• If you don’t pay

    If you don't pay your debts to us on time:

    Make sure you lodge your activity statements and tax returns on time, even if you can't pay by the due date. You'll avoid a penalty for failing to lodge on time and show us that you're aware of your obligations.

    See also:

    General interest charge

    If you don't pay your tax on time, general interest charge (GIC) will be automatically added to what you owe. Your debt will grow each day your debt remains unpaid.

    Interest is calculated on a daily compounding basis on the amount outstanding and added to your account periodically.

    Interest rates are revised quarterly.

    You can generally claim a tax deduction for interest in the year it's incurred.

    See also:

    Remission of interest

    You can ask for some or all of your interest to be remitted (reduced or cancelled):

    Make sure you explain fully why you think it is fair and reasonable for us to reduce or cancel your interest charges, including the circumstances that led to the delay in payment and any steps you've taken to reduce the delay.

    If your request is approved, you must include the amount of the remitted interest in your tax return as assessable income in the year in which it was remitted.

    See also:

    Using tax refunds to pay debt

    If you have a tax debt and you're due to receive a refund or credit (for example, from an earlier tax return or activity statement), we're required by law to use the refund or credit to reduce your debt.

    We're also required to pay your tax refund to other Australian Government agencies if you have a debt with them. For example, if you have an overdue child support payment, part or all of your tax refund will be paid to the Department of Human Services.

    Once all your debts have been cleared, we'll refund any remaining credit to you.

    We'll notify you in writing if we use your refund to pay a debt.

    If you need the refund payment to avoid serious hardship, we may be able to pay it to you instead.

    See also:

    External collection agencies

    We refer selected debts to external collection agencies for collection on our behalf. We do this when their specialist expertise is the most effective way to manage a debt.

    External collection agencies that collect debts on our behalf

    Collection agency


    Dun & Bradstreet (Australia) Pty Ltd

    1300 315 994 (Individuals)

    1300 559 148 (Business)

    Collection House

    1300 590 048 (Individuals)

    1300 590 049 (Business)

    Probe Group Pty Ltd

    1300 307 861


    1300 131 296

    Which agencies can serve documents?

    We have procured the services of the following collection agency to serve documents on our behalf:

    • Probe Group Pty Ltd (03) 9508 4671

    Which debts are referred?

    External collection agencies focus on routine income tax and activity statement debts (excluding disputed debts). The value of debts we refer ranges from a few hundred dollars up to as much as $100,000.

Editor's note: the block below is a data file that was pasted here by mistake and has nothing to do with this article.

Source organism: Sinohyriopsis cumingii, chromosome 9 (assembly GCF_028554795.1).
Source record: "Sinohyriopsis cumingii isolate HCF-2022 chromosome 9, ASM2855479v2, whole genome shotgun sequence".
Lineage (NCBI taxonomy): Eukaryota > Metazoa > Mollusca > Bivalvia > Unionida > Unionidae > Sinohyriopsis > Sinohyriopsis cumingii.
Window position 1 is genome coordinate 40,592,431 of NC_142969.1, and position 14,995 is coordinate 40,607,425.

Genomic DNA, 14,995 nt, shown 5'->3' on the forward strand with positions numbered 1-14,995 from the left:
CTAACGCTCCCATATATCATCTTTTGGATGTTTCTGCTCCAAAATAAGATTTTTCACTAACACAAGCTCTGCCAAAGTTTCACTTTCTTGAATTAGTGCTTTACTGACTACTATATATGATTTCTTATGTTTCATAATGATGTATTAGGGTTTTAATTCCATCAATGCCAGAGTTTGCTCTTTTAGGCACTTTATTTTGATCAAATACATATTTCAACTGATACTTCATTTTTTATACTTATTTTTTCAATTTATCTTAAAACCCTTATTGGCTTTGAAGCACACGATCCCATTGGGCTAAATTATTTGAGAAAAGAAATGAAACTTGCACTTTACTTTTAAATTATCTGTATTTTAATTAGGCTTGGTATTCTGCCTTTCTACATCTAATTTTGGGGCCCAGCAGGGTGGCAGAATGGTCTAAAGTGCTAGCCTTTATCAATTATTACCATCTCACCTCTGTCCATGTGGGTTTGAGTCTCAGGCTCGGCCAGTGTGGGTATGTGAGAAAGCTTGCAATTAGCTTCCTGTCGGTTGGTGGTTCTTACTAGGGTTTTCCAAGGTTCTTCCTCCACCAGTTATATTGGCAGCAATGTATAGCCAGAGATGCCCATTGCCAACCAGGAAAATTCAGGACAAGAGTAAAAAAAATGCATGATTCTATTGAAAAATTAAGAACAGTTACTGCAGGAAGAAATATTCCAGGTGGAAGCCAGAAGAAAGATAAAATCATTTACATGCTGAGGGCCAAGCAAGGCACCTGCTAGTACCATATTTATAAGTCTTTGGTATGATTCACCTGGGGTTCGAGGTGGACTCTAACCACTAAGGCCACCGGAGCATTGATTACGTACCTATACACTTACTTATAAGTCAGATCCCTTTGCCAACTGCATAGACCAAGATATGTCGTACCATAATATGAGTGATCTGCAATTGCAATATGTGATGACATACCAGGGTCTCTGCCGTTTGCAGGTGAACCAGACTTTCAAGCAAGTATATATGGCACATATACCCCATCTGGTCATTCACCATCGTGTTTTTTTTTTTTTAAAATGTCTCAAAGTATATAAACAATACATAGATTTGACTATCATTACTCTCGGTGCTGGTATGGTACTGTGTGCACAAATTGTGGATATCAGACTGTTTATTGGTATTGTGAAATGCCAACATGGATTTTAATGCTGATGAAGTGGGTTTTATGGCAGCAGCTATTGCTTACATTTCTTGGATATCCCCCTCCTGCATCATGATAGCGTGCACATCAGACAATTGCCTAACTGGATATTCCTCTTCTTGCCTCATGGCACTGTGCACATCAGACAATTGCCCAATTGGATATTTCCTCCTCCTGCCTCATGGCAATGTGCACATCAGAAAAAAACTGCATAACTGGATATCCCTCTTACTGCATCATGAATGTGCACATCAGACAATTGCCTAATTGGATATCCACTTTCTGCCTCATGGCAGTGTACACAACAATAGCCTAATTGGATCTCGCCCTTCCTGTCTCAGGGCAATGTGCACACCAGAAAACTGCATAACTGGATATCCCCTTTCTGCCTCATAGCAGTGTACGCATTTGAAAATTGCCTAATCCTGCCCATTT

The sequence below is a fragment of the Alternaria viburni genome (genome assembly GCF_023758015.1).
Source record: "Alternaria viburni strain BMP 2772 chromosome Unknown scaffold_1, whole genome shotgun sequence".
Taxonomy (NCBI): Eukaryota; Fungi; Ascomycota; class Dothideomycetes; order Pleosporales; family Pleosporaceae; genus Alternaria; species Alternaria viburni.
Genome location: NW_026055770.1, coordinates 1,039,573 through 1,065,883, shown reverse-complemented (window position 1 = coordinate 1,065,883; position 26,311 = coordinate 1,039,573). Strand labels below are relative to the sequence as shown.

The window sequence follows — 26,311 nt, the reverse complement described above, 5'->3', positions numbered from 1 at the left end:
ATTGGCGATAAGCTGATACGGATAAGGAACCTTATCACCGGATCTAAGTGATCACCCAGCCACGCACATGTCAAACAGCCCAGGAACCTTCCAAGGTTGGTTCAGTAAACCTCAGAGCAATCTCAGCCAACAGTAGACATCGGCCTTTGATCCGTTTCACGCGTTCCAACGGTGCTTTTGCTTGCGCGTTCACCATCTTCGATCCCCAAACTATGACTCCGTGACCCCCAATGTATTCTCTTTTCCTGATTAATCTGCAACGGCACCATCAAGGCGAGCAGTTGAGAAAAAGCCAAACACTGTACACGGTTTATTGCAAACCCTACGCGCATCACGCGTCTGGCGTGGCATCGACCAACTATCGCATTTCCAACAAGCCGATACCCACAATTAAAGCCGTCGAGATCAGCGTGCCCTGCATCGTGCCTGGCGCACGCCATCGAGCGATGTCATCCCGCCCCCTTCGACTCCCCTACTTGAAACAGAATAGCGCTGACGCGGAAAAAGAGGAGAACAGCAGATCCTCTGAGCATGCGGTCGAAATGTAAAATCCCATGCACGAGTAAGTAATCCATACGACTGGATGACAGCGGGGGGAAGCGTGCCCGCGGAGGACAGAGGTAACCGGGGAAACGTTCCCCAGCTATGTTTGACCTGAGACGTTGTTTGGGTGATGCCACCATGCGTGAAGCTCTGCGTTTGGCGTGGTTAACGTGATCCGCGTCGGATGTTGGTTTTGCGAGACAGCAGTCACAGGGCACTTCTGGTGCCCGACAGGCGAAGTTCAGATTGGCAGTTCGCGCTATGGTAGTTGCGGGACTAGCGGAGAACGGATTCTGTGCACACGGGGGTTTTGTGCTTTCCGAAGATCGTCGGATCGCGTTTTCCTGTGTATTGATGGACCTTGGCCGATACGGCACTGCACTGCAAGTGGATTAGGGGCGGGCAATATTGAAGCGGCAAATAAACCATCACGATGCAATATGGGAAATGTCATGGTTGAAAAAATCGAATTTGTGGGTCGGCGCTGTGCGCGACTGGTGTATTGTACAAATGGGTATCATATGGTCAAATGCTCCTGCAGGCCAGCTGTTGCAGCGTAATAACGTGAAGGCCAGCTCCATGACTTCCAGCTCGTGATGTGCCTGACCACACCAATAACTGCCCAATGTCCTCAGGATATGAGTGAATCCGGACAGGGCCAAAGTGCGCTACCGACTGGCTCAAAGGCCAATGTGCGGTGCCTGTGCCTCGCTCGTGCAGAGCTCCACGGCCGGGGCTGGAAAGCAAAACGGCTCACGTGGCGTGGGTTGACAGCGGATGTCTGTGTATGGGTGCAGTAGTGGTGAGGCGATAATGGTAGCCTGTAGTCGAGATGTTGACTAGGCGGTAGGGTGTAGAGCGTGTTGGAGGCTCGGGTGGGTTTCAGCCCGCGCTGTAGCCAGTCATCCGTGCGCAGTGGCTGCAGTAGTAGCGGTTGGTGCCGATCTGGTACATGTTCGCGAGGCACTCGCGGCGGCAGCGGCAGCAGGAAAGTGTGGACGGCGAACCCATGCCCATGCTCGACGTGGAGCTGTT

Debts that are being formally disputed are not referred. If you formally dispute your debt after it has been referred to an agency, the debt will be returned to us for action.

    See also:

    How do we work with agencies?

    When we work with external collection agencies:

    • we don't 'sell' the debt – it always remains payable to us
    • the agencies are not paid commissions – they are paid on a fee-for-service basis.

    Our contracts with the external collection agencies oblige them to meet all government privacy and security requirements. We work closely with agencies to ensure they provide a professional service and their negotiations with you should be of the highest quality.

    If you're not satisfied, visit our complaints page for information about how we can work together to solve any problems you're having.

    How does referral to an agency affect you?

    Referral to an external collection agency does not affect your credit rating.

    If your debt is referred to an agency for collection, they will notify you in writing.

    After the agency has notified you in writing they will phone you, or your authorised contact, to negotiate payment of your debt. Agency staff apply the same guidelines as our staff in making their decisions about payment of your debt or remission of interest.

    When establishing contact, agency staff must determine they have contacted either you, or an authorised person, before disclosing they are from a collection agency. You will be asked to provide certain details to establish proof of identity before agency staff can proceed. When contact is established with your tax agent, proof of identity is established immediately if they answer the phone with their company name.

    If the agency is unable to contact you, or your authorised contact, by phone, they will leave a non-automated message.

    If they can't reach an agreement with you, your debt will be returned to us for further action. We may need to take stronger action to collect your debt, such as issuing a garnishee notice, director penalties and insolvency proceedings. Even after we have commenced stronger recovery action, we remain willing to work with you to help you resolve your debt.